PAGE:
True, there's something repulsive about this fence. It cuts through the country, slicing up the landscape and blocking off entire populations. It limits freedom of movement and denies right of access and prevents the movement of goods. Yes, Meron Benvenisti is right when he says the separation fence has something antigeographic, antihistorical and antihuman about it. After all, anyone who travels the length of the fence cannot escape the feeling that it is some monstrous engineering giant imposed on the hills by a super powerful entity. Anyone traveling its length cannot escape the association with East Germany.
The name is also terrible. The concept of a separation fence is indeed an apartheid concept. When one side, the stronger side, unilaterally separates itself from the other, weaker side, the connotations are indeed South African. When an armed, organized state stretches a barbed wire fence against pregnant women and hardworking people, it turns the stomach. The concrete wall that Israel is trying to place between it and the Palestinian misery is, of necessity, perceived as the brutal iron wall of mastery.
Nonetheless, the fence is vital. But, not for security reasons, nor for immediate political reasons. The fence is vital because it is not a separation fence. It is a definition fence, a fence that for the first time defines the extent of Jewish sovereignty in the Land of Israel. A fence that once and for all defines Israeli sovereignty.
Official Israel, of course, denies this. Official Israel wants to regard the fence as a security-engineering project of limited significance. However, precisely because of its oversized monstrous dimensions, it is clear the fence is a constitutional enterprise. Precisely because of its brutality in determining the facts on the ground, it is clear that it is impossible to retreat from it. The hard lines it draws in the landscape are going to be our borders. The new reality it is shaping will become the reality of our life in the coming generation.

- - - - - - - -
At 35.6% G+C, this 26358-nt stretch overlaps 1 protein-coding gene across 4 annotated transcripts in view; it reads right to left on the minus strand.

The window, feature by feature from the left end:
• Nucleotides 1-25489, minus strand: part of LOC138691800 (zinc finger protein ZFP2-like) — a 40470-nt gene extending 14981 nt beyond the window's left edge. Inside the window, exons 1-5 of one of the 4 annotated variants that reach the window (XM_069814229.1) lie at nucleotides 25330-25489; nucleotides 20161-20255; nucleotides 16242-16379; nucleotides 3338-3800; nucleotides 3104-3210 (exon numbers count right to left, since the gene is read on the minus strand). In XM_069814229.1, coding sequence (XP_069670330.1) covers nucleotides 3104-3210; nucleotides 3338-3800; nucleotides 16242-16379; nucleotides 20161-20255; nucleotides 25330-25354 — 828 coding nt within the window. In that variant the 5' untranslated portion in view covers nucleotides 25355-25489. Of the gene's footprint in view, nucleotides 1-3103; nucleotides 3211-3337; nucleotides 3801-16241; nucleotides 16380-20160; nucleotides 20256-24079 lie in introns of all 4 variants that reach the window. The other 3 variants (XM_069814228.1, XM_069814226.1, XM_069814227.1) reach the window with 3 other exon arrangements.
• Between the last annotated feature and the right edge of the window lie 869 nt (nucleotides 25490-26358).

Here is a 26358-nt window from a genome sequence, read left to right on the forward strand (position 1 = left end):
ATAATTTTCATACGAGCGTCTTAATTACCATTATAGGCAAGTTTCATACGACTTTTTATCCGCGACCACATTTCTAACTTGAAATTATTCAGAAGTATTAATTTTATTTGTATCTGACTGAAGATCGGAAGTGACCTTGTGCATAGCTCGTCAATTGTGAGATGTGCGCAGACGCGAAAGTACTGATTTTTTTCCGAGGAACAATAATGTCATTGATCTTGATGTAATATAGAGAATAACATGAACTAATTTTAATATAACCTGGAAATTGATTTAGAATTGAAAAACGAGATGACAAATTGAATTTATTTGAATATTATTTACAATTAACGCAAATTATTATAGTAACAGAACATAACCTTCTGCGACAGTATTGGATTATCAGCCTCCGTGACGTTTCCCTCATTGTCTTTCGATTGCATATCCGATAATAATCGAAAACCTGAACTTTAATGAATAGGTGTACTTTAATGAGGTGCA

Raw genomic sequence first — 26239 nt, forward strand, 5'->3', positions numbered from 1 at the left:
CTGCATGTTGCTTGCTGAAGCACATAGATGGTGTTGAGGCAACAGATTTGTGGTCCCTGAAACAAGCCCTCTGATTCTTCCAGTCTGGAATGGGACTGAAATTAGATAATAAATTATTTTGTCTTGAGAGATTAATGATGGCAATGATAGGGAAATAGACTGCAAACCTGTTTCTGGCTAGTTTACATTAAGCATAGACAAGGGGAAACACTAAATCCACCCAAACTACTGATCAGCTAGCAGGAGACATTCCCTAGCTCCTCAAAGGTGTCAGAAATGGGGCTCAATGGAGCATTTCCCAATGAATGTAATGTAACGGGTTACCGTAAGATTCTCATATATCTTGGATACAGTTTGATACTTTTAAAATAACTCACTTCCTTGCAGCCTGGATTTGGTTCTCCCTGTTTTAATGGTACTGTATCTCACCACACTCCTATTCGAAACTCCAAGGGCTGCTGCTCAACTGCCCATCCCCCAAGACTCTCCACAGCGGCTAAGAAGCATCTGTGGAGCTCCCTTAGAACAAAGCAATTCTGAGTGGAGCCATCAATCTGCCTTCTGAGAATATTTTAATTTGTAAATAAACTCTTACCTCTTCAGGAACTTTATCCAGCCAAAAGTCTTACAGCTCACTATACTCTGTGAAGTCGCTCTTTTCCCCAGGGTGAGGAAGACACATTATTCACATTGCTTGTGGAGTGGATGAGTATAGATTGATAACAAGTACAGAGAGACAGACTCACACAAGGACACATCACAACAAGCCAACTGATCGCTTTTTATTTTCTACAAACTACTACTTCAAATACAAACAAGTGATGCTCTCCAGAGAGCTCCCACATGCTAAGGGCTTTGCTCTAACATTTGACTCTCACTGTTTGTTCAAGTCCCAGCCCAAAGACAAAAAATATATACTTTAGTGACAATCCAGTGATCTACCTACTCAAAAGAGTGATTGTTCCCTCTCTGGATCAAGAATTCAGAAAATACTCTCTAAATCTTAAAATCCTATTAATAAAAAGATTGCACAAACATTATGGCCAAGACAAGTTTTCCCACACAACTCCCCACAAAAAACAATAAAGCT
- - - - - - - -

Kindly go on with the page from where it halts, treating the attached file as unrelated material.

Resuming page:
That's no simple matter. For years, Zionism has been accused of being in constant ferment, internal and external chaos, refusing to define its limits, to say what belongs to it and what does not. The inability of the Jewish state to create for itself a defined geographic envelope doomed it to a state of perpetual disquiet in its identity. It was a situation in which it wasn't clear to citizens and neighbors, what Israelis were killing and dying for.
Now, thanks to the 600 violent kilometers of the definition fence, that matter has been decided. Israel knows its limits. For the route of the fence indeed defines Israel as a democratic Jewish nation state that covers some 80 percent of the western land of Israel. It defines it as a rational coastal country, pragmatic and life-seeking.
It is important to be precise in this. The route of the fence is not the route of peace. When there is peace, the border will more or less match the 1967 lines. However, for peace to be constituted here the Palestinians have to recognize the right of Israel to exist as a Jewish state. They have to give up the right of return. Therefore, the existential role of the fence is to create the geographic platform from which it is possible to narrow the occupation as much as possible before peace arrives. Its function is to start the lengthy, complicated surgery of defining the Siamese Israeli and Palestinian twins and separating them.
The fence is ruthless, there's no doubt about it. However, its ruthlessness is the kind of cruelty that no great historical process can do without. When the time comes, when on both sides of the new definition fence there will be clear and distinct dimensions of identity, maybe it will be possible to give up the fence, but even then it would be best not to smash it. It would be best to plant the flora of the land along it. Figs and dates, perhaps.
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